Thirty more AC lighting systems were installed within a year, but the scheme was limited by the lack of an effective metering system and an AC electric motor. In 1888, Westinghouse and his engineer Oliver B. Shallenberger developed a power meter, with a design that mimicked a gas meter. The same basic meter technology remains in use today. An AC motor was a more difficult task, but a design was already available as Nikola Tesla had already devised the principles of a polyphase electric motor. Tesla had conceived the rotating magnetic field principle in 1882 and used it to invent the first brushless AC motor or induction motor in 1883, but was employed by Thomas Edison since 1884.
However, by 1886, Tesla and Edison had abruptly parted ways in what would become a well-publicized quarrel, at which point Westinghouse was able to contact Tesla and obtain patent rights to his AC motor. Westinghouse hired him as a consultant for a year and from 1888 onwards the wide scale introduction of the polyphase AC motor began. The work led to the modern US power-distribution scheme: three-phase AC at 60 Hz, chosen as a rate high enough to minimize light flickering, but low enough to reduce reactive losses, an arrangement also conceived by Tesla.
Westinghouse's promotion of AC power distribution led him into a bitter confrontation with Edison and his DC power system. The feud became known as the "War of Currents". Edison claimed that high voltage systems were inherently dangerous. Westinghouse replied that the risks could be managed and were outweighed by the benefits. Edison tried to have legislation enacted in several states to limit power transmission voltages to 800 volts, but failed.
The battle went to an absurd level when, in 1887, a board appointed by the state of New York consulted Edison on the best way to execute condemned prisoners. At first, Edison wanted nothing to do with the matter.
Westinghouse AC networks were clearly winning the battle of the currents, and the ultra-competitive Edison saw a last opportunity to defeat his rival. Edison hired an outside engineer named Harold P. Brown, who could pretend to be impartial, to perform public demonstrations in which animals were electrocuted by AC power. Edison then told the state board that AC was so deadly that it would kill instantly, making it the ideal method of execution. His prestige was so great that his recommendation was adopted.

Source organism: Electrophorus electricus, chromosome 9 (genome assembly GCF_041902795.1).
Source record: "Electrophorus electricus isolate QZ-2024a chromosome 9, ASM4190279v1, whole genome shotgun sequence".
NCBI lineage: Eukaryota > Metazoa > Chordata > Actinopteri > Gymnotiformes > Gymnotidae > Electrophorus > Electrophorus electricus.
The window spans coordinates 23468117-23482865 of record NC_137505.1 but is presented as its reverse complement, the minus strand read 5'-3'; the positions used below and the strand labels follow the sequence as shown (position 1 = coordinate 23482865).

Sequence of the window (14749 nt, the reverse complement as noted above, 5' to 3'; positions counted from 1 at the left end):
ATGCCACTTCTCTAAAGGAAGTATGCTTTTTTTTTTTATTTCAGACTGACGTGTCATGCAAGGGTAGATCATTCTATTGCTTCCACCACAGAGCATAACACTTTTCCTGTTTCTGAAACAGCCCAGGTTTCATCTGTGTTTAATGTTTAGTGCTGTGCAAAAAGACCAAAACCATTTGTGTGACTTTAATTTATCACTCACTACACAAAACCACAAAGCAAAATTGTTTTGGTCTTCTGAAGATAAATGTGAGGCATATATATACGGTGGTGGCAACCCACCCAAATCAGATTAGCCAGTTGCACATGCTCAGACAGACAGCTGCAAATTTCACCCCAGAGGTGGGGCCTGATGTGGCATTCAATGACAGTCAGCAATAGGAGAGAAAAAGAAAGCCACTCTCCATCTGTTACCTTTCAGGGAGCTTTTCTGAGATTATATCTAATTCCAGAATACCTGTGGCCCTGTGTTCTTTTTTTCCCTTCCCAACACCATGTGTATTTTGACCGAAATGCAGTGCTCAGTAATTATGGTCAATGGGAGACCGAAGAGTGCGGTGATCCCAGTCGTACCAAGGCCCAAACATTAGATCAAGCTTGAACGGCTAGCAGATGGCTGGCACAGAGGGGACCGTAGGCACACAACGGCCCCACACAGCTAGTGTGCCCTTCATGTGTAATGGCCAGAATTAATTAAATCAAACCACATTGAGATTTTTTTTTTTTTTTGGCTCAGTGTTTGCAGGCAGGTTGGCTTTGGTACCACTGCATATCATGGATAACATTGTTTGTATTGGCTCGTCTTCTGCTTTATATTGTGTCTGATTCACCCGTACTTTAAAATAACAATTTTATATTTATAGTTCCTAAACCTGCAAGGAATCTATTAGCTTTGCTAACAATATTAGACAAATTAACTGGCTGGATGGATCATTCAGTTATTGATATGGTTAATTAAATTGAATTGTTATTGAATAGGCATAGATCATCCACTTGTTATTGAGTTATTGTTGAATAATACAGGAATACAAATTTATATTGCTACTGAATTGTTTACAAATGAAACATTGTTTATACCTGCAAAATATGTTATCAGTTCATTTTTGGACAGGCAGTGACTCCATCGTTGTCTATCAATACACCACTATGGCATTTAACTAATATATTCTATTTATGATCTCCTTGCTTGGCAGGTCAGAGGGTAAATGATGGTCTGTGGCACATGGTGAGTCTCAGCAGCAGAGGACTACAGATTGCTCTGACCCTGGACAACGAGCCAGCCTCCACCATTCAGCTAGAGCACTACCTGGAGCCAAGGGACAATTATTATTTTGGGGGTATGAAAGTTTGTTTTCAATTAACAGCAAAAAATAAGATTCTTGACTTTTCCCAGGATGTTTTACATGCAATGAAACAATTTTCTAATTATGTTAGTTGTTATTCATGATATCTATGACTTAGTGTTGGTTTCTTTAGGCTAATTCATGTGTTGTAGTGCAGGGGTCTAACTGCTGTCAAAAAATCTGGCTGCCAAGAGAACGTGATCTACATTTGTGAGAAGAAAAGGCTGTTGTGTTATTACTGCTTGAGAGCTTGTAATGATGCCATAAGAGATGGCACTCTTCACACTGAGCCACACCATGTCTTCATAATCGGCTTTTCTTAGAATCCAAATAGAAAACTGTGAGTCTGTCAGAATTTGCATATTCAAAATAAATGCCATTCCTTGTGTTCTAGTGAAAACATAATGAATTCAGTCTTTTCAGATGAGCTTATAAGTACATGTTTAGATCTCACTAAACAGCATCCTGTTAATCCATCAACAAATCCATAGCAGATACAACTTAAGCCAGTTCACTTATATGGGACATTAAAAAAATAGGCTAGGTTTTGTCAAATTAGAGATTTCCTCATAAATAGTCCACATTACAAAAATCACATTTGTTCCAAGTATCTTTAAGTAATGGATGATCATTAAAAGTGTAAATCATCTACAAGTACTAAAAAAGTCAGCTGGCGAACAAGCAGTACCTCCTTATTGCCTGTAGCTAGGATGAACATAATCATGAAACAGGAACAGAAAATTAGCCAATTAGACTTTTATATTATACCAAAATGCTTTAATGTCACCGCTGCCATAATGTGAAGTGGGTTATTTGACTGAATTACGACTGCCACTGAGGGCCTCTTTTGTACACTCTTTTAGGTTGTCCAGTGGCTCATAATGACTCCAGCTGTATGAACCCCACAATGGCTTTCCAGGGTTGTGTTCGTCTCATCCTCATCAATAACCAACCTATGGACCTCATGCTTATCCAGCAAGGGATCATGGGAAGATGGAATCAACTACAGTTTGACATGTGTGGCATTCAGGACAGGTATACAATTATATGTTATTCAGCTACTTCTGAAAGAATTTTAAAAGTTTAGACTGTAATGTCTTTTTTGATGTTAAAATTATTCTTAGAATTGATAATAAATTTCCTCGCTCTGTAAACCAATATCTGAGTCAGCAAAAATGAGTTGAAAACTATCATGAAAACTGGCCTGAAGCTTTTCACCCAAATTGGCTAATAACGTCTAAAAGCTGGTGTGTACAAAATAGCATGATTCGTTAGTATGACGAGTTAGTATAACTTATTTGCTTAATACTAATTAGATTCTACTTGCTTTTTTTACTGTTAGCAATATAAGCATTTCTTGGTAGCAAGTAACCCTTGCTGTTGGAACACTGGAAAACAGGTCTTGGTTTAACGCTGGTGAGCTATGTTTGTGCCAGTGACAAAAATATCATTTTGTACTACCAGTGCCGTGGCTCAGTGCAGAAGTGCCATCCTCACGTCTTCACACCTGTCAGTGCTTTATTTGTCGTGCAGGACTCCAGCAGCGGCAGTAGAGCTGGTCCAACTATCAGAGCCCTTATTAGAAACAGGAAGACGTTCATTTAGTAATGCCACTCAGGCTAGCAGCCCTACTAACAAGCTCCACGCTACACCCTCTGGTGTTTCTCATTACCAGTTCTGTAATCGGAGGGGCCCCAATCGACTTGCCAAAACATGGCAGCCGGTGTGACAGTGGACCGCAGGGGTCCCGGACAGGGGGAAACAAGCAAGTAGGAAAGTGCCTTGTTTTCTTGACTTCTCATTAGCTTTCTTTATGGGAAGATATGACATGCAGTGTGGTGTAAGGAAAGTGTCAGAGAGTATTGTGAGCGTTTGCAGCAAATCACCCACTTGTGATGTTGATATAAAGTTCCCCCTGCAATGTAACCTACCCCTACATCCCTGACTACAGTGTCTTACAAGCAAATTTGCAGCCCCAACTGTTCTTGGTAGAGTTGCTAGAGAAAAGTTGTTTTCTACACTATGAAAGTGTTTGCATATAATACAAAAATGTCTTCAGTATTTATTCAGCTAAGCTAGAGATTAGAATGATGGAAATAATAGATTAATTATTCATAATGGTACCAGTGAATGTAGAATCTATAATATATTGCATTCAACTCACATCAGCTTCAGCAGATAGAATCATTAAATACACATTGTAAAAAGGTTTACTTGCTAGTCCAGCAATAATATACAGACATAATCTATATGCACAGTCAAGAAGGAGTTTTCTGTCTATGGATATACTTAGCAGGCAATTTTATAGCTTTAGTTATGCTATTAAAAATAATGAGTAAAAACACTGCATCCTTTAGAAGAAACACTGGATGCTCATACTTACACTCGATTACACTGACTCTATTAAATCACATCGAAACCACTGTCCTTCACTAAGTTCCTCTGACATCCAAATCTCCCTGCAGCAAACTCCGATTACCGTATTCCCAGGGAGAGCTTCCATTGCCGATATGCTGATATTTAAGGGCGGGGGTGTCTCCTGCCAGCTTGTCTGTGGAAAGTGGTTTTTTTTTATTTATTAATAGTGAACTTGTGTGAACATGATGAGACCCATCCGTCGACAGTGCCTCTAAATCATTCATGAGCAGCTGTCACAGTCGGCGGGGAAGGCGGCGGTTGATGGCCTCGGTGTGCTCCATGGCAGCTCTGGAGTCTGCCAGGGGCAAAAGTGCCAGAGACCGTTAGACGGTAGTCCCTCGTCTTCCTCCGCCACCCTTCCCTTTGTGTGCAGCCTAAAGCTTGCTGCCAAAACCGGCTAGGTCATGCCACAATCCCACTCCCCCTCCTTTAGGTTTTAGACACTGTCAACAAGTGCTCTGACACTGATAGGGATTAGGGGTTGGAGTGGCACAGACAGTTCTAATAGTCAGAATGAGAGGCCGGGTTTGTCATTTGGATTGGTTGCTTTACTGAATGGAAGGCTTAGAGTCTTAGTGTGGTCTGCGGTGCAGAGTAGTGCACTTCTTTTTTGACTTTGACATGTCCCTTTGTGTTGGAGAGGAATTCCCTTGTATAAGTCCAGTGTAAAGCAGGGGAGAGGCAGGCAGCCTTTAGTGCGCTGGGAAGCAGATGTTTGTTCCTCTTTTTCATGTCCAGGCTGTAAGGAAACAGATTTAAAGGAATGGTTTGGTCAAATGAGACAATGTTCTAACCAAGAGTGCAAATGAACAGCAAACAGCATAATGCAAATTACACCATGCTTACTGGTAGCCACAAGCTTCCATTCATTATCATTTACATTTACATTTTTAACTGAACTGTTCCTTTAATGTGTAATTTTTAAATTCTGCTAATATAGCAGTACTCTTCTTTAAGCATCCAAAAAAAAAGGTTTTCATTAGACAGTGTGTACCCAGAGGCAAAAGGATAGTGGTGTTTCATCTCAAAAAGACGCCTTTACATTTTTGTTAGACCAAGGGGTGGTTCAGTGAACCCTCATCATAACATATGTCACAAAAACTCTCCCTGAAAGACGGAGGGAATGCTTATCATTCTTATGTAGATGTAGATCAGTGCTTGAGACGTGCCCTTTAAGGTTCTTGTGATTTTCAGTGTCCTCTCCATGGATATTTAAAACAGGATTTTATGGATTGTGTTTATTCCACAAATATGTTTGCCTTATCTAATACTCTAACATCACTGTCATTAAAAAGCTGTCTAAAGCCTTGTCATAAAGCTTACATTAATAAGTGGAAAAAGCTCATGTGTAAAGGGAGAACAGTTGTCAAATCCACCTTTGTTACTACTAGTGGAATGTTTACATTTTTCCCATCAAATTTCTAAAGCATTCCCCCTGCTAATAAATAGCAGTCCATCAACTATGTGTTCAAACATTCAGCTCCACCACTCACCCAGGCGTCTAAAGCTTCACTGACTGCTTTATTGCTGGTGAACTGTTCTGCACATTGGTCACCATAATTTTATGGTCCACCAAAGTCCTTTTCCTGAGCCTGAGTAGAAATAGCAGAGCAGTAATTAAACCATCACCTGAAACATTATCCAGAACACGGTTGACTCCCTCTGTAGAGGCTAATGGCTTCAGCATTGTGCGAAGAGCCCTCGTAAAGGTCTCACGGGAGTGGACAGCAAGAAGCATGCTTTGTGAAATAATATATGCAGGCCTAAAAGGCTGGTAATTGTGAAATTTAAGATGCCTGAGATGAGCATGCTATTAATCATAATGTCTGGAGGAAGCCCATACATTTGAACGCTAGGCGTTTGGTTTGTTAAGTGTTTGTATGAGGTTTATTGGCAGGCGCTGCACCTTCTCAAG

Harold Brown then sold gear for performing electric executions to the state for $8,000. In August 1890, a convict named William Kemmler became the first person to be executed by electrocution. Westinghouse hired the best lawyer of the day to defend Kemmler and condemned electrocution as a form of "cruel and unusual punishment". Of the first 17 seconds that the current flowed, meant to kill the man, he survived. People were horrified and scrambled to turn the current back on, although no one is quite sure how long the second burst lasted. A reporter got a hold of Westinghouse in Pittsburgh and asked about the execution. "I do not care to talk about it. It has been a brutal affair. They could have done better with an axe." The electric chair became a common form of execution for decades, although it had been proven to be unsatisfactory for the task. However, Edison failed to coin the term "Westinghoused" for what happened to those sentenced to death.
Edison also failed to discredit AC power, whose advantages outweighed its hazards. Westinghouse was able to build pivotal projects using AC power such as the Ames Hydroelectric Generating Plant in 1891 and the original Niagara Falls Adams Power Plant in 1895 which proved to be a success. Even General Electric, which absorbed Edison General Electric in 1892, decided to begin production of AC equipment.
In 1889, Westinghouse hired Benjamin G. Lamme (1864–1924) electrical engineer and inventor. Interested in mechanics and mathematics from childhood, Lamme graduated from Ohio State University with an engineering degree (1888). Soon after joining Westinghouse Corp, he became the company's chief designer of electrical machinery. His sister and fellow Ohio State graduate, Bertha Lamme (1869–1943), the nation's first woman electrical engineer, joined him in his pioneering work at Westinghouse until her marriage to fellow Westinghouse engineer, Russel Feicht. Among the electrical generating projects attributed to Bertha Lamme is the turbogenerator at Niagara Falls. The New York, New Haven and Hartford Railway adopted the Lamme's single-phase overhead electrification system in 1905. Benjamin Garver Lamme was Westinghouse's chief engineer from 1903 until his death.